D’Shawn Schwartz is going to have to watch where he is spotting up a little more carefully. Other than that, don’t expect a slight rules change to alter how Colorado’s junior guard goes about his job this basketball season.
Widely regarded as perhaps the biggest X-factor for a team harboring Pac-12 Conference championship and NCAA Tournament aspirations, Schwartz will find space a little more cramped in the corners, where he typically sets up in the Buffaloes’ half-court sets. Despite a somewhat surprising drop in his 3-point efficiency a year ago, Schwartz nonetheless boasted the look of a player starting to put it all together by the time the Buffs’ season ended in the quarterfinals of the NIT.
For Schwartz, one of his biggest adjustments this season will be the tight corners created by the NCAA’s decision to move the 3-point line to the international distance of 22 feet, 1.75 inches. Other than that, the Colorado Springs native expects his junior season to be business as usual…and perhaps more so.
“I don’t really see any issues or anything about it. Guys with big feet are going to have a little bit of trouble in the corner,” Schwartz said. “It might help or hurt. I don’t really look at it as anything. It’s just there. You’ve got to be a little more conscious of it. Wherever the line is, that’s where I’m going to be at.”
Schwartz’s 3-point percentage dipped to .313 after he posted a .383 mark as a freshman, though he attempted significantly more 3-point shots last year (131) than he did as a rookie (47).
However, while Schwartz struggled to find the range from the arc, the versatile, 6-foot-7 wing player discovered other ways to contribute. Schwartz ranked fourth on the team in scoring at 9.2 points per game, but averaged 12 points over the season’s final 10 games. Schwartz also was able to make better use of his size and athleticism to score around the basket, finishing with a .436 overall field goal percentage that was a significant jump from his .422 mark as a freshman.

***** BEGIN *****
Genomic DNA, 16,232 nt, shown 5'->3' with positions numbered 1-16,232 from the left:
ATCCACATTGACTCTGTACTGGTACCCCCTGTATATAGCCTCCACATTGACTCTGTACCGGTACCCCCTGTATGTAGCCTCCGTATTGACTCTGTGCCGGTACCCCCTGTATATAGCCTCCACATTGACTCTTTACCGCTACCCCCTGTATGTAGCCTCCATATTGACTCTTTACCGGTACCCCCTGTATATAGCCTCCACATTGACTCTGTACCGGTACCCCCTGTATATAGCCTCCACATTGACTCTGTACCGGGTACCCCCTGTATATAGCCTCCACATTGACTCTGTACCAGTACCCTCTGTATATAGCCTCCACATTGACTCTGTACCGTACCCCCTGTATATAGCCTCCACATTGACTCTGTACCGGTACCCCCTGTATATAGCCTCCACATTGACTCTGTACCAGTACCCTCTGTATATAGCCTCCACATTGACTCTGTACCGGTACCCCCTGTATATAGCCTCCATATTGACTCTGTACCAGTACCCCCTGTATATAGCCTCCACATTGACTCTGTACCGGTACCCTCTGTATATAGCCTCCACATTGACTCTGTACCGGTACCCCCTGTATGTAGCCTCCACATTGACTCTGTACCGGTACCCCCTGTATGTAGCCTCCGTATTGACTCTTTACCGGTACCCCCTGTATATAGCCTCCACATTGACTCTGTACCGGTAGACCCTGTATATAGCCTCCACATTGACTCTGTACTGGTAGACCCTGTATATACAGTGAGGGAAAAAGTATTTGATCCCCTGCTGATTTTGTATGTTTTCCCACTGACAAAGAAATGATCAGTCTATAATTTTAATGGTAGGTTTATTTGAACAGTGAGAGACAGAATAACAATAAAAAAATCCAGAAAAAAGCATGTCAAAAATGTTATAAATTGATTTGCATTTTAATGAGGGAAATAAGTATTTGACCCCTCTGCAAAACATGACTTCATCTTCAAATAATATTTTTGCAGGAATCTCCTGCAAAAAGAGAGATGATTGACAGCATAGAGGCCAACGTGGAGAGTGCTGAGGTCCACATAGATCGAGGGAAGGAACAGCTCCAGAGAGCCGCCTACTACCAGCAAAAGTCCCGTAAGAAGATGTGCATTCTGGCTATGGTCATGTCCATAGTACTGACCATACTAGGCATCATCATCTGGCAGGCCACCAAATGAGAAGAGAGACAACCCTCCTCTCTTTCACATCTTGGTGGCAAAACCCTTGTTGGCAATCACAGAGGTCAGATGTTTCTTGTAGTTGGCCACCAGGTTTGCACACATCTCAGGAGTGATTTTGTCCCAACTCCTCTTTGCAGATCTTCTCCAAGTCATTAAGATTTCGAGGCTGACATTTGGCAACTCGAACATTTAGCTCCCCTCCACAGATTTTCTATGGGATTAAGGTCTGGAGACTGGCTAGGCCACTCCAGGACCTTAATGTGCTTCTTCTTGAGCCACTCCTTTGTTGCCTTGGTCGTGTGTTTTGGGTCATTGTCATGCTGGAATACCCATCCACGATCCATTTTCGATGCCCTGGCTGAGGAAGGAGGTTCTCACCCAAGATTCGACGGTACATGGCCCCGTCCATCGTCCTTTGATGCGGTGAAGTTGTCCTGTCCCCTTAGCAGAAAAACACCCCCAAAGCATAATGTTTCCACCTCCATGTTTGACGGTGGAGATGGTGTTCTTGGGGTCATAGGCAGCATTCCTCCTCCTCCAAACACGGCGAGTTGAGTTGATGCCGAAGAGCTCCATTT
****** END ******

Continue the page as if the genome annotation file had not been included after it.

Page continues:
Schwartz’s newfound scoring versatility was on display in the final two games last year, as he went a combined 1-for-9 on 3-pointers in NIT matchups against Norfolk State and Texas. Yet Schwartz still managed to score in double figures in each game by going 8-for-12 on 2-pointers. CU point guard McKinley Wright already has lauded his classmate as a player who is “going to be huge for us this year for us to go where we want to go,” and head coach Tad Boyle also has expressed confidence that Schwartz’s impressive offseason work will lead to another step forward for the Colorado native.
“He has had as good an offseason as anyone in the program. He’s physically a lot stronger and bigger,” Boyle said. “Just the natural maturation obviously, the work he’s put in with (strength coach Steve) Englehart in the weight room. But he’s also really worked on his shooting. When we look at all our shots we took in the preseason in the workouts, he was by far our best in terms of overall shooting. He’s playing with a high degree of confidence right now. I think he’s going to be a guy now…McKinley and Tyler (Bey) obviously being first team all-league guys, we know what they’re capable of and we know what we expect from them. I think D’Shawn really has the ability to step his game up and be that third option, if you will. Defensively, offensively, he’s playing with a lot of confidence.”